A, B: MRI Showed a Well-Defined Mass With Irregular Enhancement in the Submandibular Gland
Figure 1. A, B: MRI Showed a Well-Defined Mass With Irregular Enhancement in the Submandibular Gland
Section Showed Isomorphic Epithelial Cells With Round to Oval Nuclei With Non-Promiment Nucleoli, Mitotic Features Were Rare (H&E X10)
Figure 2. Section Showed Isomorphic Epithelial Cells With Round to Oval Nuclei With Non-Promiment Nucleoli, Mitotic Features Were Rare (H&E X10)
MRI After Termination of Radiation Therapy Showed an Excellent Tumor Response
Figure 3. MRI After Termination of Radiation Therapy Showed an Excellent Tumor Response

3. Discussion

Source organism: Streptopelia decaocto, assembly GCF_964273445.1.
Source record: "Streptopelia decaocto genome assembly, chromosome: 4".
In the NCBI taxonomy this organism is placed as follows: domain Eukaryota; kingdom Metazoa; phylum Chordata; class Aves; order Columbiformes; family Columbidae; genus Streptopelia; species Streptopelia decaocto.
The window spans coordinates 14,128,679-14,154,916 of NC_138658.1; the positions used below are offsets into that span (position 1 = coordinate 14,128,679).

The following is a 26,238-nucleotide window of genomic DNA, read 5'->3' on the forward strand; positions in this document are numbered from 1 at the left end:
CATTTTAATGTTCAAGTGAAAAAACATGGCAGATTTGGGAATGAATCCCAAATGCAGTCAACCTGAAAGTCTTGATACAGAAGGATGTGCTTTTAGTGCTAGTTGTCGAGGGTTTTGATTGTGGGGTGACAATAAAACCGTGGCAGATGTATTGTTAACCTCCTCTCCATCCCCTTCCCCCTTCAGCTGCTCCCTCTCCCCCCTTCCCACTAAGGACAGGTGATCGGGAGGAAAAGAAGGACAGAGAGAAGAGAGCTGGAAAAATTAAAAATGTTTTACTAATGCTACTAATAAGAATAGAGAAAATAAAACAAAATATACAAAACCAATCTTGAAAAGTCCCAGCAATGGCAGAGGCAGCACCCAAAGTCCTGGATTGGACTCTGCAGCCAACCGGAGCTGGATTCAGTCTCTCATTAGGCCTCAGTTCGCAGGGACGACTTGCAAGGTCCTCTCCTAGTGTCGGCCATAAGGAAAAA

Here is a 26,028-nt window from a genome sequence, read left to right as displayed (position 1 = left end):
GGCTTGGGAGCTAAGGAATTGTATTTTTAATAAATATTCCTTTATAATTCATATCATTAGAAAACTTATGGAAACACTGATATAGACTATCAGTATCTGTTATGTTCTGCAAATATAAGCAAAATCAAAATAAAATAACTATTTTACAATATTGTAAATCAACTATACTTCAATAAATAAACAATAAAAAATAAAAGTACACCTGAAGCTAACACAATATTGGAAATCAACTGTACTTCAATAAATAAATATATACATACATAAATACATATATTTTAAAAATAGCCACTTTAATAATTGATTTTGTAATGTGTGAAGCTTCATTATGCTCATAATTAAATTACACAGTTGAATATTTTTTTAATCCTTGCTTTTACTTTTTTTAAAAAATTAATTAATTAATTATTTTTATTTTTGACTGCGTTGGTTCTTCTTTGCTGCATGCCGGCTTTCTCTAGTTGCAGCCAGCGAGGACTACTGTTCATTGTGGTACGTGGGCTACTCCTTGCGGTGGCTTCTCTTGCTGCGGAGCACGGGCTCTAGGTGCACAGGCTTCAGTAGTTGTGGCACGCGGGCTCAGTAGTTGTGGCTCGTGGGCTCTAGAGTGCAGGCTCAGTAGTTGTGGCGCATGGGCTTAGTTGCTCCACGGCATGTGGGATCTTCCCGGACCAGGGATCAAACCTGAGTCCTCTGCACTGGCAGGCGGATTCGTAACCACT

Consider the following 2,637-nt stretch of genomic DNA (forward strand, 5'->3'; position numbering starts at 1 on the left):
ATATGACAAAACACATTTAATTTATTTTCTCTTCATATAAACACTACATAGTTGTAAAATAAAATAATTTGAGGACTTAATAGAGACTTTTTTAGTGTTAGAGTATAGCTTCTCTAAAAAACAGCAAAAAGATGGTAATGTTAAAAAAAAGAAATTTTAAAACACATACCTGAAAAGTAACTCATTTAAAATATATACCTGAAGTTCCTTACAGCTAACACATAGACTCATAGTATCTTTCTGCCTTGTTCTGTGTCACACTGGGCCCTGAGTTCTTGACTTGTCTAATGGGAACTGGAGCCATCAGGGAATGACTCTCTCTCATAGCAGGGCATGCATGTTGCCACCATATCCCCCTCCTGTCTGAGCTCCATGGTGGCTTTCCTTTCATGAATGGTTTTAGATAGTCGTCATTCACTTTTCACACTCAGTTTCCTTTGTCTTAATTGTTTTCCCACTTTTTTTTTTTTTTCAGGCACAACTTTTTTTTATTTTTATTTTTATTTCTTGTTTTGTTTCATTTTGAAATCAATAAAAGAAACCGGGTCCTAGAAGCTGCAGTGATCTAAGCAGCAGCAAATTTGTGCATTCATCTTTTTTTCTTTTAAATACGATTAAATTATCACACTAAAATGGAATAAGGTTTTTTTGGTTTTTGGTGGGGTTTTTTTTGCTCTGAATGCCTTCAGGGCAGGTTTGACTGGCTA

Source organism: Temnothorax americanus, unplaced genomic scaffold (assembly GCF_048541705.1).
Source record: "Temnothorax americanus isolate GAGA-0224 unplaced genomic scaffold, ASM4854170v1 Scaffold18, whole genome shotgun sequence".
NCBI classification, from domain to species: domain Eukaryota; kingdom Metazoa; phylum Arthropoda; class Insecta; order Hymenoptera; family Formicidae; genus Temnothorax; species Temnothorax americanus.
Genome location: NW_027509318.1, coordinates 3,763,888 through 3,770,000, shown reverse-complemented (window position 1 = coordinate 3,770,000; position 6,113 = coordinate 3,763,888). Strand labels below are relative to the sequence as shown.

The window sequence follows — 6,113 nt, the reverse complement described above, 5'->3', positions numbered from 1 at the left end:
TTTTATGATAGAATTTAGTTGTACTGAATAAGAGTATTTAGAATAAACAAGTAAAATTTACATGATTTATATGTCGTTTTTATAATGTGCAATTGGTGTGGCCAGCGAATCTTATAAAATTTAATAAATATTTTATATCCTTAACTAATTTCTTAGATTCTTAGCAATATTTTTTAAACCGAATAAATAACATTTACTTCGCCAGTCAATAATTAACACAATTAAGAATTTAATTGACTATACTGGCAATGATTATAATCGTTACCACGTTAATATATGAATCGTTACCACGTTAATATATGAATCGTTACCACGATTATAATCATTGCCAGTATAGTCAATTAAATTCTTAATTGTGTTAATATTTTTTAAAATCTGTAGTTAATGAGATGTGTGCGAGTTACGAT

First appearing in the second edition of the WHO Classification of Salivary Tumours in 1991 (6), PLGA was initially described in 1983 by Batsakis et al. and Freedman et al. (7, 8). Only pleomorphic adenoma and mucoepidermoid carcinoma are more common than polymorphous low-grade adenocarcinoma, and it is twice as frequent as adenoid cystic carcinoma (9). It has been reported to exhibit a nearly 2:1 female-to-male ratio and a wide age range (16 - 94 years) with a mean of 59 years (10). Our patient was an 88 years old woman. PLGA is generally an asymptomatic, slowly growing mass or swelling of the palate, cheek, or upper lip. Multiple synchronous occurrences have been reported (11). The present case had first noticed the swelling approximately 5 years earlier, and it had gradually enlarged thereafter. Most PLGAs will not cause diagnostic difficulty if careful attention is paid to the lack of pleomorphism and arrangement of the tumor cells. However, occasional tumors may be confused with adenoid cystic carcinoma or a cellular mixed tumor. The diversity of growth patterns and lack of dark-staining tumor cells support the diagnosis of PLGA and usually allow separation from adenoid cystic carcinoma, which has tubular, cribriform, and solid growth patterns. The majority of mixed tumors will have at least a focal mesenchyme-like component consisting of cartilage or a myxoid background or both, and foci with plasmacytoicl myoepithelial cells, allowing proper classification (12). Surgical resection with an appropriate safety margin is the treatment of choice. Elective neck dissection is not warranted unless the patient shows clinical evidence of lymph node metastasis. Historically, radiotherapy has been recommended for PLGA with inadequate margins, perineural or perivascular spread, and/or lymph node involvement (13). In our case surgery was impossible, but the patient felt discomfort and heaviness in the left side of her face and insisted on receiving some kind of treatment. Therefore, we decided to try radiation therapy. Castle et al. (14) reviewed 164 cases of PLGA and in that group 17 patients received radiation therapy after incisional or excisional biopsy or wide excision. The patients who had received radiation therapy were more likely to show evidence of disease at their last follow-up; however, the overall survival rate was not statistically different from those who did not receive radiation. In another case report Makita et al. (15) reported a patient with PLGA of palate who refused surgery and was instead treated with intra-arterial cisplatin and proton beam therapy and showed disease control. Uemaetomari et al. (16) presented two cases of PLGA who received post-operative radiation and concluded that radiation therapy possibly helps to improve local control. However, Evans (17) found no significant differences in the rates of regional metastases, distant metastasis, and patient survival according to the type of initial therapy or margin status. Since PLGA is uncommon, there is no clear recommendation for elective neck irradiation; however, as our patient had an advanced disease, we decided to treat at least levels I and II and upper part of level III. It should be noted that late recurrences, metastases, and fatal outcomes, though currently infrequent, may not be as rare as previously thought. There are some reports of transformation to a higher-grade tumor (18), and these patients have a less favorable clinical outcome. Since there can be protracted periods of time between initial resection and recurrence, a long-term follow-up is needed.